New research on a bacterium that can survive encounters with specific immune system cells has strengthened scientists’ belief that these plentiful white blood cells, known as neutrophils, dictate whether our immune system will permit or prevent bacterial infections. A paper describing the research was released today online in The Journal of Immunology. Frank R. DeLeo, Ph.D., of Rocky Mountain Laboratories (RML), part of the National Institute of Allergy and Infectious Diseases (NIAID) of the National Institutes of Health, directed the work at RML, in Hamilton, MT, in collaboration with lead author Dori L. Borjesson, D.V.M., Ph.D., of the University of Minnesota in St. Paul.
Scientists analyzed how neutrophils from healthy blood donors respond to Anaplasma phagocytophilum, a tick-borne bacterium that causes granulocytic anaplasmosis in people, dogs, horses and cows. A. phagocytophilum is carried by the same tick that transmits Lyme disease and was first identified in humans in 1996. Human granulocytic anaplasmosis (HGA) -- formerly called human granulocytic ehrlichiosis -- is prevalent in Minnesota and along the East Coast. HGA typically causes mild symptoms that include fever, muscle aches and nausea. Some 362 U.S. cases were reported to the Centers for Disease Control and Prevention in 2003.
HGA is considered an emerging infectious disease, and Dr. Borjesson is working to understand how it affects blood cells -- and neutrophils in particular. "Few people know about this pathogen, but it is important because it is transmitted by ticks and causes disease in both animals and humans," Dr. Borjesson says.
Ken Pekoc | EurekAlert!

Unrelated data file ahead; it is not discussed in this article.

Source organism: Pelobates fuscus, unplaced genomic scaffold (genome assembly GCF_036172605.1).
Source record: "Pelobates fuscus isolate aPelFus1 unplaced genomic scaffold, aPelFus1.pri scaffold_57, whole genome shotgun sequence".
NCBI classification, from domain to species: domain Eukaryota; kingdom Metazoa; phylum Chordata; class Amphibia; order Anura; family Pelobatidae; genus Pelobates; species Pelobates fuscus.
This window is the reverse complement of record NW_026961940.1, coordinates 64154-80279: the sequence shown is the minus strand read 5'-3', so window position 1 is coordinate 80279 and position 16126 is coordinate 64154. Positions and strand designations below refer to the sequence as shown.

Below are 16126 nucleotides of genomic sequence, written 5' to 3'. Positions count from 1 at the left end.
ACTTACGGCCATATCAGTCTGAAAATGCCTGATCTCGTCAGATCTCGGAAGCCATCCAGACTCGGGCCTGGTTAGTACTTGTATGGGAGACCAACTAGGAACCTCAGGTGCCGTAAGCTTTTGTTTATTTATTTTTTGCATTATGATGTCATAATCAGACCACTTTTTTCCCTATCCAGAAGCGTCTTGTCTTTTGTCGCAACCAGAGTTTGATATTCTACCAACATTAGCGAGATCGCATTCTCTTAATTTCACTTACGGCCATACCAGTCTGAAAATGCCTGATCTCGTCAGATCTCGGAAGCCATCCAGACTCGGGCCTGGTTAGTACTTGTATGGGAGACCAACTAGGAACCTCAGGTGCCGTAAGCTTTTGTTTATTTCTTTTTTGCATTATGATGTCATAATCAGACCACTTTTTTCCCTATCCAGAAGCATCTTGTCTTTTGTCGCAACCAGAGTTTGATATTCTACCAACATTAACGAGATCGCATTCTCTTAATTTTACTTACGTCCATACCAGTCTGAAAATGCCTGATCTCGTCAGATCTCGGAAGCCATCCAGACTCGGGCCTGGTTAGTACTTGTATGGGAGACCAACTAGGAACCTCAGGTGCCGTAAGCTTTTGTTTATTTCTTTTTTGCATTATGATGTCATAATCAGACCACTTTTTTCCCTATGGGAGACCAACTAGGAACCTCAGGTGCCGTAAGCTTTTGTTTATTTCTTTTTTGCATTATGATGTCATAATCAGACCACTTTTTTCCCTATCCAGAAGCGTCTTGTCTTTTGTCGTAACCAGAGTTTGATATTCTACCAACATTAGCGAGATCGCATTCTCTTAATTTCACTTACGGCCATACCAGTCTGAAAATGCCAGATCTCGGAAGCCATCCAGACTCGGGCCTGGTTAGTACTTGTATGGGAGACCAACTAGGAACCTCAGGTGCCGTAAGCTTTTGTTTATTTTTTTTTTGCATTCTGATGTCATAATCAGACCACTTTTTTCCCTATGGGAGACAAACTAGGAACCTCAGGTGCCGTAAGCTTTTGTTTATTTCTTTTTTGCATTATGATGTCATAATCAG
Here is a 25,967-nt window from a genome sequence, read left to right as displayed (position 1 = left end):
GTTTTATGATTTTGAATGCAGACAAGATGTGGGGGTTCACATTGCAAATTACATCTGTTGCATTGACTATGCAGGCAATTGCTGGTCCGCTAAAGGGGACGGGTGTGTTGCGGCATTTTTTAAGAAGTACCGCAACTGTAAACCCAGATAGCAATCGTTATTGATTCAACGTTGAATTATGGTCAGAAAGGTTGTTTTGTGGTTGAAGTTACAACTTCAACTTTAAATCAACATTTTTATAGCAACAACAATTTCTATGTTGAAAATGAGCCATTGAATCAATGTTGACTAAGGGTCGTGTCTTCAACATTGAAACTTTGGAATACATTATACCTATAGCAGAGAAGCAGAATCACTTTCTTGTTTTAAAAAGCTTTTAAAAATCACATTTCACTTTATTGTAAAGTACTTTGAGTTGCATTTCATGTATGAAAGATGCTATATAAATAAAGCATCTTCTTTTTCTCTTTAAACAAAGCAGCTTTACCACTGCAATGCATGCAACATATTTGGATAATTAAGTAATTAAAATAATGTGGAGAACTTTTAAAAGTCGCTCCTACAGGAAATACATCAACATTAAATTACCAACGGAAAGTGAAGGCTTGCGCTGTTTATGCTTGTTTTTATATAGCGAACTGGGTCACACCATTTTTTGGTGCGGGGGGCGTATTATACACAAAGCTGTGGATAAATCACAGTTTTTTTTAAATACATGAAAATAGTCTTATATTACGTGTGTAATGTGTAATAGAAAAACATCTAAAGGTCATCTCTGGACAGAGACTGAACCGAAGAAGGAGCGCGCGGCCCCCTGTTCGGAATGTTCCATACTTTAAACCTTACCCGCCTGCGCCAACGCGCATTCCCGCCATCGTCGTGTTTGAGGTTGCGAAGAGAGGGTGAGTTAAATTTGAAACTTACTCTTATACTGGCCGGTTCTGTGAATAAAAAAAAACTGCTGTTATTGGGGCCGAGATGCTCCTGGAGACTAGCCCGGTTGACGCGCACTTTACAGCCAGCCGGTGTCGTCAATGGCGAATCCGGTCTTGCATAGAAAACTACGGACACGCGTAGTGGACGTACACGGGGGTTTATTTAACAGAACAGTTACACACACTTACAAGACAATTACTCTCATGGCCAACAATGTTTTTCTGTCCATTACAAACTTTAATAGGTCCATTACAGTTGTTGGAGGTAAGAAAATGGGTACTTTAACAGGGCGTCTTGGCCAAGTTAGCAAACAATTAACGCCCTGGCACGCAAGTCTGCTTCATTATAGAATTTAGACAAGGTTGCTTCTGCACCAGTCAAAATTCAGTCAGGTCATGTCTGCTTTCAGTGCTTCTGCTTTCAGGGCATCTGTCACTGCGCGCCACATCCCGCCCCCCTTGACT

Novel mechanisms of action discovered for the skin cancer medication Imiquimod
21.10.2016 | Technische Universität München
Second research flight into zero gravity
21.10.2016 | Universität Zürich
Researchers from the Institute for Quantum Computing (IQC) at the University of Waterloo led the development of a new extensible wiring technique capable of controlling superconducting quantum bits, representing a significant step towards to the realization of a scalable quantum computer.
"The quantum socket is a wiring method that uses three-dimensional wires based on spring-loaded pins to address individual qubits," said Jeremy Béjanin, a PhD...
In a paper in Scientific Reports, a research team at Worcester Polytechnic Institute describes a novel light-activated phenomenon that could become the basis for applications as diverse as microscopic robotic grippers and more efficient solar cells.
A research team at Worcester Polytechnic Institute (WPI) has developed a revolutionary, light-activated semiconductor nanocomposite material that can be used...
By forcefully embedding two silicon atoms in a diamond matrix, Sandia researchers have demonstrated for the first time on a single chip all the components needed to create a quantum bridge to link quantum computers together.
"People have already built small quantum computers," says Sandia researcher Ryan Camacho. "Maybe the first useful one won't be a single giant quantum computer...
COMPAMED has become the leading international marketplace for suppliers of medical manufacturing. The trade fair, which takes place every November and is co-located to MEDICA in Dusseldorf, has been steadily growing over the past years and shows that medical technology remains a rapidly growing market.
In 2016, the joint pavilion by the IVAM Microtechnology Network, the Product Market “High-tech for Medical Devices”, will be located in Hall 8a again and will...
'Ferroelectric' materials can switch between different states of electrical polarization in response to an external electric field. This flexibility means they show promise for many applications, for example in electronic devices and computer memory. Current ferroelectric materials are highly valued for their thermal and chemical stability and rapid electro-mechanical responses, but creating a material that is scalable down to the tiny sizes needed for technologies like silicon-based semiconductors (Si-based CMOS) has proven challenging.
Now, Hiroshi Funakubo and co-workers at the Tokyo Institute of Technology, in collaboration with researchers across Japan, have conducted experiments to...
14.10.2016 | Event News
14.10.2016 | Event News
12.10.2016 | Event News
21.10.2016 | Health and Medicine
21.10.2016 | Information Technology
21.10.2016 | Materials Sciences